05-27-2013 05:24 PM
05-27-2013 06:33 PM
Hi and welcome to the forum!
Yes you can sue... you need to find a consumer attorney to take on your case. Several members of our forum, including Community Leaders and fellow moderators have successfully sued in court.
05-28-2013 07:07 AM - edited 05-28-2013 07:08 AM
My credit has been seriously damaged by a false charge applied to my credit report. I have documentation for proof and I have just been turned down for a mortgage. Even though I have the documentation, the bank says they have to go by the score.. I'm devastated...help!
Anyone can sue anyone else for any reason; anyone can file a lawsuit. The problem is getting the court to accept the suit, and winning the suit. Sounds like you may have a very strong case with documentation. As webhopper suggested, find a good consumer attorney and go for it !
05-28-2013 11:32 AM - edited 05-28-2013 11:37 AM
Prior to bringing legal action, it is best, in my opinion, to have first exercised your administrative rights under the appropriate statutes.
That puts you in a stronger postiton prior to trial, compelling the other side to first take required actions, and most importanctly, to provide you certain information prior to any legal action. Additionally, legal action against the reporting party will most likely require showing of at least negligence on the part of the reporting party, as the simple reporting of what is later found to be inaccurate information is not per se a violation of the statute. Gathering information to support such a contention can be assisted pre-trial by certain discovery rights under the FCBA and FCRA.
Any issue over billing on a credit card avails the consumer of the right to file a formal complaint under the Fair Credit Billing Act within 90 days of becoming aware of any billing error. A false charge clearly qualifies. FCBA disputes, unlike FCRA disputes, provide right of the consumer to certain documentation from the creditor.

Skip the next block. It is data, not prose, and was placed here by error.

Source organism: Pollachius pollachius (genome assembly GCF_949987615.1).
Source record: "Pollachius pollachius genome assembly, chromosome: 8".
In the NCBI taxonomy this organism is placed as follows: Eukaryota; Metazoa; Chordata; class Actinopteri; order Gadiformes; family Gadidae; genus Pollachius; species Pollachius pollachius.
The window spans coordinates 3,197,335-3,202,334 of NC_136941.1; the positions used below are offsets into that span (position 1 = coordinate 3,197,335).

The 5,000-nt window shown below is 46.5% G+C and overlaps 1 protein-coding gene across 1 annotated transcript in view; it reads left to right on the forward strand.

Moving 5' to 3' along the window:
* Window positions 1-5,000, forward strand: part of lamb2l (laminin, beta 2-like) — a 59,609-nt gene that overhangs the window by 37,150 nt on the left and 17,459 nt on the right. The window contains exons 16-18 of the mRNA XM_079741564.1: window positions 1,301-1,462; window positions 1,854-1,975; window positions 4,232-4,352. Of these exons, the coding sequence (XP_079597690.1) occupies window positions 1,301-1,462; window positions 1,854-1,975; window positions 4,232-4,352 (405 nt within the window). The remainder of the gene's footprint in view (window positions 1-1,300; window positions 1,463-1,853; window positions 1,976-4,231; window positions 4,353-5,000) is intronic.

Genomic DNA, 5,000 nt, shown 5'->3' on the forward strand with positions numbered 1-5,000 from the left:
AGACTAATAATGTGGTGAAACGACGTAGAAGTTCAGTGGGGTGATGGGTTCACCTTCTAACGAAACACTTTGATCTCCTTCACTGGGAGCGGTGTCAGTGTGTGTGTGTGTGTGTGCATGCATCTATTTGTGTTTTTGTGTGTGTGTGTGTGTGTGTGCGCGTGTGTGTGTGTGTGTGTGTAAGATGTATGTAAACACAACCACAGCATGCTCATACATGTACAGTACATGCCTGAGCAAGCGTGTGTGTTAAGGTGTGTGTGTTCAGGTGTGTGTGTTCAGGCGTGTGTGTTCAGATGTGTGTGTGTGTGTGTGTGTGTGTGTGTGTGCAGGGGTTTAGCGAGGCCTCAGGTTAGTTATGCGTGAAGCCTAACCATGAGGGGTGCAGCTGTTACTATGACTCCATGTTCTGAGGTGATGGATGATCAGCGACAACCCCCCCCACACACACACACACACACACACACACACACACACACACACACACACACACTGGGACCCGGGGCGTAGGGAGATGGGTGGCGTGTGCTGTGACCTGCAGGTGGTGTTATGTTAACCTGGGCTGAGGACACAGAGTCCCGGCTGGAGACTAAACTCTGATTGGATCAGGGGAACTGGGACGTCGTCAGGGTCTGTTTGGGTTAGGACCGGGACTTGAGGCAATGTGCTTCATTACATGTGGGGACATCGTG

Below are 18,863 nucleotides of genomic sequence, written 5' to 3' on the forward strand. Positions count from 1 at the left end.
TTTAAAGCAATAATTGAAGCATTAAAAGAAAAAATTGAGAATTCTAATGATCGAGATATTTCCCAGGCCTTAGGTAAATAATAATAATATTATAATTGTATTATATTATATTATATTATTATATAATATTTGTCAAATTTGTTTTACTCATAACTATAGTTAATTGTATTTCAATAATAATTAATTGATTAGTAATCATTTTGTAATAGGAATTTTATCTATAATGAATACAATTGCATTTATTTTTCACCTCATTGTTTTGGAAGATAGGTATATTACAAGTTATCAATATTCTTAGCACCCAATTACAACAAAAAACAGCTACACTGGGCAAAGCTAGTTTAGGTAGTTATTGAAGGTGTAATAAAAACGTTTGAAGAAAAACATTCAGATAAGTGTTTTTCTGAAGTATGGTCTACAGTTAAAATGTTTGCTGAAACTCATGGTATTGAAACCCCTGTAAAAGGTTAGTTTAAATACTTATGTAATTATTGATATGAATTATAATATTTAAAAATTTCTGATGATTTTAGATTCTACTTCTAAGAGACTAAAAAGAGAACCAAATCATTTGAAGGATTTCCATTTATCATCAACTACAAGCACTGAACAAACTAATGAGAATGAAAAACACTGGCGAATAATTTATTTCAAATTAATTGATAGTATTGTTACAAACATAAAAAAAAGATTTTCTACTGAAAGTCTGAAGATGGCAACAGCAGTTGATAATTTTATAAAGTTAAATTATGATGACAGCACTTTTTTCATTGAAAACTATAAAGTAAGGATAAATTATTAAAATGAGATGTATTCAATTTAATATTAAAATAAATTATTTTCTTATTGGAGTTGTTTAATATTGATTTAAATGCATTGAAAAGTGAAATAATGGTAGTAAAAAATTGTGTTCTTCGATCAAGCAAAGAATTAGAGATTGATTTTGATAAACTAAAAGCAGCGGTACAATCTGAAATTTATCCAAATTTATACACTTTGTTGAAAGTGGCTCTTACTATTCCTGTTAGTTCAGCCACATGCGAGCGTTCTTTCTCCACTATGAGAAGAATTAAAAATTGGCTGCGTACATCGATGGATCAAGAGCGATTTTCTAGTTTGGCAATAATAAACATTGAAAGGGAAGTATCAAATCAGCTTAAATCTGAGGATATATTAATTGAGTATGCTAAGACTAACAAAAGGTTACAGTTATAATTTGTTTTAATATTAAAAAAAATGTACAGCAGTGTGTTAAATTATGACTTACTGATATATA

When did you become aware of the error?
Additionally, use of the identity theft provisions of the FCRA would have provided the right to have the information asserted to not have been authorized by you blocked from your credit report, and thus not an issue known affecting your score or known to your mortagae lendor. It would also have provided the right to compel the creditor to provide alll business records pertainiing to the false charge, thus giving you valuable documenation to use if and when you proceed to legal action. See FCRA 605B regarding credit report blocking, and FCRA 609(e) regarding the right to discovery of business records of the creditor.
That begs the final issue of whether you intend to bring legal action against the creditor for reporting of inaccurate information, or to discover the party who apparently used your identity, and bring action against them. Obviously, that cannot be done without more information.